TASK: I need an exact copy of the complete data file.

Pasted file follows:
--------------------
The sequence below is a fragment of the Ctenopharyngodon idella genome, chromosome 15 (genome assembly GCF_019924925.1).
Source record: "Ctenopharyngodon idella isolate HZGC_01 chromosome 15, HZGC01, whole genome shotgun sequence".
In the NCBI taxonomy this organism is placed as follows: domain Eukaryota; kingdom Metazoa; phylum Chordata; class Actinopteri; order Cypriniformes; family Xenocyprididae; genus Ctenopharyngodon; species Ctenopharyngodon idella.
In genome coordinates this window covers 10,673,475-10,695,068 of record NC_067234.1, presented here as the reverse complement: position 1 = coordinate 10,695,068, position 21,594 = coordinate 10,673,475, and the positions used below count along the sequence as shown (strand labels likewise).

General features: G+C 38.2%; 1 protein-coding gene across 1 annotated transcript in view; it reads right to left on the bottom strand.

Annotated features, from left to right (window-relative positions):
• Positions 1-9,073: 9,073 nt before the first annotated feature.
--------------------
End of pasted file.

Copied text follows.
The sequence below is a fragment of the Ctenopharyngodon idella genome, chromosome 15 (genome assembly GCF_019924925.1).
Source record: "Ctenopharyngodon idella isolate HZGC_01 chromosome 15, HZGC01, whole genome shotgun sequence".
In the NCBI taxonomy this organism is placed as follows: domain Eukaryota; kingdom Metazoa; phylum Chordata; class Actinopteri; order Cypriniformes; family Xenocyprididae; genus Ctenopharyngodon; species Ctenopharyngodon idella.
In genome coordinates this window covers 10,673,475-10,695,068 of record NC_067234.1, presented here as the reverse complement: position 1 = coordinate 10,695,068, position 21,594 = coordinate 10,673,475, and the positions used below count along the sequence as shown (strand labels likewise).

General features: G+C 38.2%; 1 protein-coding gene across 1 annotated transcript in view; it reads right to left on the bottom strand.

Annotated features, from left to right (window-relative positions):
• Positions 1-9,073: 9,073 nt before the first annotated feature.